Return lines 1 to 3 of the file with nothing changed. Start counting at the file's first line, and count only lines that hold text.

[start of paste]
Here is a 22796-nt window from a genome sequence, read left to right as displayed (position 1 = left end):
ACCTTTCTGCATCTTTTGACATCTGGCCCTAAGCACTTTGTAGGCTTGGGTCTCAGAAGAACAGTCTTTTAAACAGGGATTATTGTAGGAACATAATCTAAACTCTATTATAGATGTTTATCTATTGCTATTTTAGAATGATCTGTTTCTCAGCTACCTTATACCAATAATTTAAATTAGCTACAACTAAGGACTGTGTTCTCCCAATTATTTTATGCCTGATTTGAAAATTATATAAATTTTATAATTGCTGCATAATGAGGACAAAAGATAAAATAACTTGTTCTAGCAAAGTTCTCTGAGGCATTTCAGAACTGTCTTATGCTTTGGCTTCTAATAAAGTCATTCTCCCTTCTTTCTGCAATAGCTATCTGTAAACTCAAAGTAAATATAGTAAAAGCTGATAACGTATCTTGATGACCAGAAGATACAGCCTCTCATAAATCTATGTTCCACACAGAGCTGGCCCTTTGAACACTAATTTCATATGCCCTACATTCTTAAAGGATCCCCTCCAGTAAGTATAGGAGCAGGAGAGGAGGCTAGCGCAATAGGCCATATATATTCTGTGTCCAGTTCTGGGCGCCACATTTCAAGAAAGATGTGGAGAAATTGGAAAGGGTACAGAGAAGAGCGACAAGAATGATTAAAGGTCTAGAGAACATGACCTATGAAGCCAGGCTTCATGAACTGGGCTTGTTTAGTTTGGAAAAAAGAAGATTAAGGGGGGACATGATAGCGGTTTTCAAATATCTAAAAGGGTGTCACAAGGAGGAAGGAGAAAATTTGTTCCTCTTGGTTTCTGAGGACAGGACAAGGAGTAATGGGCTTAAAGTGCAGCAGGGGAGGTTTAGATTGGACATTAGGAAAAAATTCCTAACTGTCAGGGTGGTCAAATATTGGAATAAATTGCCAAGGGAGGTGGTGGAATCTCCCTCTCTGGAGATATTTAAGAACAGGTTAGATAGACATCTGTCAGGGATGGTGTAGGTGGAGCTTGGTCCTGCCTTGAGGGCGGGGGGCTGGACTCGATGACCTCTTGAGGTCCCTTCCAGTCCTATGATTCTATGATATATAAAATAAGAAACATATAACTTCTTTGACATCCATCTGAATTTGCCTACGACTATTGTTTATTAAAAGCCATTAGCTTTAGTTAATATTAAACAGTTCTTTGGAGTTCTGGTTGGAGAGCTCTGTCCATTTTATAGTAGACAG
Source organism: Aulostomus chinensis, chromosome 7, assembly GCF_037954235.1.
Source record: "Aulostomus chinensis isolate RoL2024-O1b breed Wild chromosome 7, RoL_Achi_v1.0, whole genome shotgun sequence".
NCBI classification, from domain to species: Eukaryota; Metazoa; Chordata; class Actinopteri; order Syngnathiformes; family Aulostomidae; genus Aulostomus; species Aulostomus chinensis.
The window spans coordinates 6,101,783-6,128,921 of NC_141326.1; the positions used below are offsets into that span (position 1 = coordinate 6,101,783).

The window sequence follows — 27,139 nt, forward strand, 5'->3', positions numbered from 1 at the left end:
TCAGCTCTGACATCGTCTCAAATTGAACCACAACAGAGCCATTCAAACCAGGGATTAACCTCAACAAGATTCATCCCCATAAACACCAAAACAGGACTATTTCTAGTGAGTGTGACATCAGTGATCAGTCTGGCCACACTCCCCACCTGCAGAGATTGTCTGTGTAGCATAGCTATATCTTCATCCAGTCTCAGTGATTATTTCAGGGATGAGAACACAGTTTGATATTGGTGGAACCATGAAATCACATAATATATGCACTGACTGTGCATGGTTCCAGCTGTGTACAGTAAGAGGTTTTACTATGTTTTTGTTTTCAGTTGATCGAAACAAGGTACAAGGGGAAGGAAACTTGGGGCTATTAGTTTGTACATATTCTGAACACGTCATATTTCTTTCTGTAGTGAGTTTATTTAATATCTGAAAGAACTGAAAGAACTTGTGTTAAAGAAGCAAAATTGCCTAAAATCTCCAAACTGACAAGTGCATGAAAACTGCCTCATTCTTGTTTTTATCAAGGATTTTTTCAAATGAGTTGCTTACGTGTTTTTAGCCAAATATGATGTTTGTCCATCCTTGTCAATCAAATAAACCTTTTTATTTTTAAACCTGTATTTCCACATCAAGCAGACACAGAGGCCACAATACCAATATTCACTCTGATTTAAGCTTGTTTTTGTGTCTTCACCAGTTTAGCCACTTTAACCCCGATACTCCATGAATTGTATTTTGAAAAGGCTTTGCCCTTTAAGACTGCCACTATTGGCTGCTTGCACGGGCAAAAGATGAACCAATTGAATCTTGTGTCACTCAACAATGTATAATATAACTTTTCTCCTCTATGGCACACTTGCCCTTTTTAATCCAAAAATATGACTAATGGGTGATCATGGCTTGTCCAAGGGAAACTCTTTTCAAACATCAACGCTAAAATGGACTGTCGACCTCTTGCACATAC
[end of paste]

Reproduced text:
Here is a 22796-nt window from a genome sequence, read left to right as displayed (position 1 = left end):
ACCTTTCTGCATCTTTTGACATCTGGCCCTAAGCACTTTGTAGGCTTGGGTCTCAGAAGAACAGTCTTTTAAACAGGGATTATTGTAGGAACATAATCTAAACTCTATTATAGATGTTTATCTATTGCTATTTTAGAATGATCTGTTTCTCAGCTACCTTATACCAATAATTTAAATTAGCTACAACTAAGGACTGTGTTCTCCCAATTATTTTATGCCTGATTTGAAAATTATATAAATTTTATAATTGCTGCATAATGAGGACAAAAGATAAAATAACTTGTTCTAGCAAAGTTCTCTGAGGCATTTCAGAACTGTCTTATGCTTTGGCTTCTAATAAAGTCATTCTCCCTTCTTTCTGCAATAGCTATCTGTAAACTCAAAGTAAATATAGTAAAAGCTGATAACGTATCTTGATGACCAGAAGATACAGCCTCTCATAAATCTATGTTCCACACAGAGCTGGCCCTTTGAACACTAATTTCATATGCCCTACATTCTTAAAGGATCCCCTCCAGTAAGTATAGGAGCAGGAGAGGAGGCTAGCGCAATAGGCCATATATATTCTGTGTCCAGTTCTGGGCGCCACATTTCAAGAAAGATGTGGAGAAATTGGAAAGGGTACAGAGAAGAGCGACAAGAATGATTAAAGGTCTAGAGAACATGACCTATGAAGCCAGGCTTCATGAACTGGGCTTGTTTAGTTTGGAAAAAAGAAGATTAAGGGGGGACATGATAGCGGTTTTCAAATATCTAAAAGGGTGTCACAAGGAGGAAGGAGAAAATTTGTTCCTCTTGGTTTCTGAGGACAGGACAAGGAGTAATGGGCTTAAAGTGCAGCAGGGGAGGTTTAGATTGGACATTAGGAAAAAATTCCTAACTGTCAGGGTGGTCAAATATTGGAATAAATTGCCAAGGGAGGTGGTGGAATCTCCCTCTCTGGAGATATTTAAGAACAGGTTAGATAGACATCTGTCAGGGATGGTGTAGGTGGAGCTTGGTCCTGCCTTGAGGGCGGGGGGCTGGACTCGATGACCTCTTGAGGTCCCTTCCAGTCCTATGATTCTATGATATATAAAATAAGAAACATATAACTTCTTTGACATCCATCTGAATTTGCCTACGACTATTGTTTATTAAAAGCCATTAGCTTTAGTTAATATTAAACAGTTCTTTGGAGTTCTGGTTGGAGAGCTCTGTCCATTTTATAGTAGACAG
Source organism: Aulostomus chinensis, chromosome 7, assembly GCF_037954235.1.